Franzen writes …”the one thing nobody can take away from you is the freedom to fuck up your life whatever way you want to.”
Mayer sings “who says I can’t be free from all the things I used to be – rewrite my history – who says I can’t be free?”
And as I sit here, quiet and comfortable in my city apartment, opportunity brightly (and insistently) knocking down my door, I find myself a smidge lonely.
It’s been a very long year. And in nine months, I will turn 30. And if there’s one thing these near thirty years has taught me, it’s worrisome independence and careful compromise. I have very little tethering me, save for the ticking clock and its seemingly increasing tempo. Days go by faster, no matter whether I think of you or anything else. Nights occur in the blink of an eye regardless of whether I finish the tasks at my fingertips. Plainly: I’ve slowed down.
Perhaps for the better. Certainly the angst that roiled inside of me has mellowed, aging into an increasingly complex wine, nipping each olfactory nerve, smoked fruits eliciting an inaudible (yet enjoyable) sigh. Give it a few more years, the experts say. Or at least another day, then another, then another. Seems its better for me to take things one day at a time.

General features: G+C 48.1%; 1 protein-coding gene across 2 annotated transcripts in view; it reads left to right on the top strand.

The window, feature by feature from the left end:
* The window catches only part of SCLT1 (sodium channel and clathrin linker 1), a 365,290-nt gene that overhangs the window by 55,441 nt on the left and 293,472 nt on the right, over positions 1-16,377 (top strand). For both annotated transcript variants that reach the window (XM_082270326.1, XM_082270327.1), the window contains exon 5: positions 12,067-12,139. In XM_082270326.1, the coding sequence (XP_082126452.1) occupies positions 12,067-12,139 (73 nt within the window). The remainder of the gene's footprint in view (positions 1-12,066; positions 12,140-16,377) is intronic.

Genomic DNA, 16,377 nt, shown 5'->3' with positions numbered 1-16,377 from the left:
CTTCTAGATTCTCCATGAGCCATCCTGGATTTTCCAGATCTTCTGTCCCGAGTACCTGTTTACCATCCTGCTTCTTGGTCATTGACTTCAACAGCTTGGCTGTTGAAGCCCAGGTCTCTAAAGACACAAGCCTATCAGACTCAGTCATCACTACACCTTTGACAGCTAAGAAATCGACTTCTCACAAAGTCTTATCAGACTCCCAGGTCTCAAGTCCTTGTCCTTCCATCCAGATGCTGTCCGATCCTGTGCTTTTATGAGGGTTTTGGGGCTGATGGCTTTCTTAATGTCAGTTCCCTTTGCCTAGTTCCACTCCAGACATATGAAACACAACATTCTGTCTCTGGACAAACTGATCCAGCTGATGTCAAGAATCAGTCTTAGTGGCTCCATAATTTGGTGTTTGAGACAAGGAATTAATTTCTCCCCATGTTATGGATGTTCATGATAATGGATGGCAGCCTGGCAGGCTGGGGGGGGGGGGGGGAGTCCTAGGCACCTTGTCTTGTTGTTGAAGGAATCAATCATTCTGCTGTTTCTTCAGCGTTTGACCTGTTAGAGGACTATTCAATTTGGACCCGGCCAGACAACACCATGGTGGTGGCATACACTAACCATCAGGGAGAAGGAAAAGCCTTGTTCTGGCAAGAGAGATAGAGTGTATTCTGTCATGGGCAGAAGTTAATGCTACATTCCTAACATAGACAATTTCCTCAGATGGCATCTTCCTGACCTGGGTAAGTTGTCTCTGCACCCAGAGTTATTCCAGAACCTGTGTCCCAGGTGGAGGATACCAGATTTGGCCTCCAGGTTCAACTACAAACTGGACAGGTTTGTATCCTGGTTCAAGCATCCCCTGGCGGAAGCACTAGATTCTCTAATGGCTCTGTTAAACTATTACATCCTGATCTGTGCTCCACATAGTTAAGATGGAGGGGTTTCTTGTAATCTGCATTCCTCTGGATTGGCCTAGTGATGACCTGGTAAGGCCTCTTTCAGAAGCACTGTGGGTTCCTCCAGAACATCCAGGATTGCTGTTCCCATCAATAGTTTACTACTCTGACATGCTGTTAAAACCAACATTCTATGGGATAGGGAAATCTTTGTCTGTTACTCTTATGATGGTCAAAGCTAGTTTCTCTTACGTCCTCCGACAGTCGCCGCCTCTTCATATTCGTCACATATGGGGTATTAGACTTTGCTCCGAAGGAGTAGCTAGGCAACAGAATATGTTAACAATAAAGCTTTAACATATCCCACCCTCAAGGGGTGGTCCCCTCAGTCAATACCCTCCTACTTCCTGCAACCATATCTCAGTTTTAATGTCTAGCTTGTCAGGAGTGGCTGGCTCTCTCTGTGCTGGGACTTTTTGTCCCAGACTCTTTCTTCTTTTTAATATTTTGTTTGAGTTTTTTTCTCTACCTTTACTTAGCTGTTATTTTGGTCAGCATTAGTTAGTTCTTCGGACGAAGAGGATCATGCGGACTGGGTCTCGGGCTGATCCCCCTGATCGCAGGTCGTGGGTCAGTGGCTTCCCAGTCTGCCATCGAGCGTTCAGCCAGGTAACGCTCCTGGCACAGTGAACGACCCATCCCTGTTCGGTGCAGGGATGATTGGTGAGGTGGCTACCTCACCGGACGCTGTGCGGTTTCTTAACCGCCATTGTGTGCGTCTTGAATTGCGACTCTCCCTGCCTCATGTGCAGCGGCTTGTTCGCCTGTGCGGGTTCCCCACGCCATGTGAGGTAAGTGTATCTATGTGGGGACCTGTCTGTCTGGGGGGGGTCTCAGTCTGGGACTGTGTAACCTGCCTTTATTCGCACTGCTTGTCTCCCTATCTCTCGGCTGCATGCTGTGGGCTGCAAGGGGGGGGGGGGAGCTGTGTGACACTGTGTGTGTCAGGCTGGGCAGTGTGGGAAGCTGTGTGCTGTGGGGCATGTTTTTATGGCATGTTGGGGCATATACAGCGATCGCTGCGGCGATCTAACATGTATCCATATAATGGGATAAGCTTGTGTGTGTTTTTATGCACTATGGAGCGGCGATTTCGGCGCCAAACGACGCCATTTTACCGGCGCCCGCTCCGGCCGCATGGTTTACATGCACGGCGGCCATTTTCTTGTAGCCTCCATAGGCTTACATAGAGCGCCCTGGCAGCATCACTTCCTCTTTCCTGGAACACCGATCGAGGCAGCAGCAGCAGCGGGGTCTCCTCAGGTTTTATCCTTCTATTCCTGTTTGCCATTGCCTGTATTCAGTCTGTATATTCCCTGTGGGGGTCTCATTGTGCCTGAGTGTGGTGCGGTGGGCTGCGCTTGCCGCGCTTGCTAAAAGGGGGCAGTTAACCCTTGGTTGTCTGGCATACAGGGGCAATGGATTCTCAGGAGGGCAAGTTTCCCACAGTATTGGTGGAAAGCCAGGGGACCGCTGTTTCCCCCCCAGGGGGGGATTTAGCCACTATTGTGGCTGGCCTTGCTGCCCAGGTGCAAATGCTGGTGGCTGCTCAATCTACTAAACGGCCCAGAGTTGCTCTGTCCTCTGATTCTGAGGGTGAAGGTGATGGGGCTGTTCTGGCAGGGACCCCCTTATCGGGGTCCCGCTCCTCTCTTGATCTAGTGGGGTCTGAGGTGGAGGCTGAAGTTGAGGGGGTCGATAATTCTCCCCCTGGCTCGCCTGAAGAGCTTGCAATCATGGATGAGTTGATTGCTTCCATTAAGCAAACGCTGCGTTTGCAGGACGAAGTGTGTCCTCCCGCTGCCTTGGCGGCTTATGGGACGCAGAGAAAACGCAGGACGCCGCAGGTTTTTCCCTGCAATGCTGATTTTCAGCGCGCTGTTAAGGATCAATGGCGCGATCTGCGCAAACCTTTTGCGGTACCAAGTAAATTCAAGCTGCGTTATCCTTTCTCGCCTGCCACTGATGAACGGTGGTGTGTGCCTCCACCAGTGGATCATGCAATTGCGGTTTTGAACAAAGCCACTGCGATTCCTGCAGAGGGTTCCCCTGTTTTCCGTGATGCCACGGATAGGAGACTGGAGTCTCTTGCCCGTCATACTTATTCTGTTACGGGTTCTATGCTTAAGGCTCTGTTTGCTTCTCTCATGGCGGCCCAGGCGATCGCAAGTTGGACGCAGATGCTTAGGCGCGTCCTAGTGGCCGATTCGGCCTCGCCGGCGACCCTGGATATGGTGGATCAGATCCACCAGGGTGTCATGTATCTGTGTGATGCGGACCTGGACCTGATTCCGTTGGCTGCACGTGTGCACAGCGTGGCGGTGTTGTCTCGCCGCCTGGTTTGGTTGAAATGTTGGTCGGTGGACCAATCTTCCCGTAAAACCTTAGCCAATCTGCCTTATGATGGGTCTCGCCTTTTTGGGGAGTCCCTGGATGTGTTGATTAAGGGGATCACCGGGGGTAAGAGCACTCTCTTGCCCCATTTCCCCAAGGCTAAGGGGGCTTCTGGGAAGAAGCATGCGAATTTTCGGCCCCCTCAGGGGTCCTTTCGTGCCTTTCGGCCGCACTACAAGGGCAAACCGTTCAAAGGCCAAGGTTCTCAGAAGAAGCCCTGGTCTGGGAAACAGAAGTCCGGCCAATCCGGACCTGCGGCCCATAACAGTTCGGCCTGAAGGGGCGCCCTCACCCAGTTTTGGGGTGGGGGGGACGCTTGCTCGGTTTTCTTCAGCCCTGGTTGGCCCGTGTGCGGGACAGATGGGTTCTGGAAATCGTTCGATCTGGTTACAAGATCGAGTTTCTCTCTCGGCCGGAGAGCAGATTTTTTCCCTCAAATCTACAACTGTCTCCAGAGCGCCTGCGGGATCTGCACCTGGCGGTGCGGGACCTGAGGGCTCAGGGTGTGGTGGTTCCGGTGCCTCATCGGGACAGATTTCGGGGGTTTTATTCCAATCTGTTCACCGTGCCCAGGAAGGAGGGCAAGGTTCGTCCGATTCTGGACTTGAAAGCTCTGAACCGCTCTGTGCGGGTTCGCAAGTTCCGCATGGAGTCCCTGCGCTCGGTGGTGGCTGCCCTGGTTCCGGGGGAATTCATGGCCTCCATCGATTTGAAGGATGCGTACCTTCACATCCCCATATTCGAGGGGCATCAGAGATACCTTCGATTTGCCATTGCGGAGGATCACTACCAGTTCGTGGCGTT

It’s freedom – and revolution – binding my mind. Franzen’s treatise threw a book at the complexities, though mired in the inanities of present-tense American life, told primarily from those of “adults.” Mayer’s opus echoes the inanities of present-tense American life, told primarily from those “transitioning.” The difference? How you wake up everyday – and when and why – and what happens next.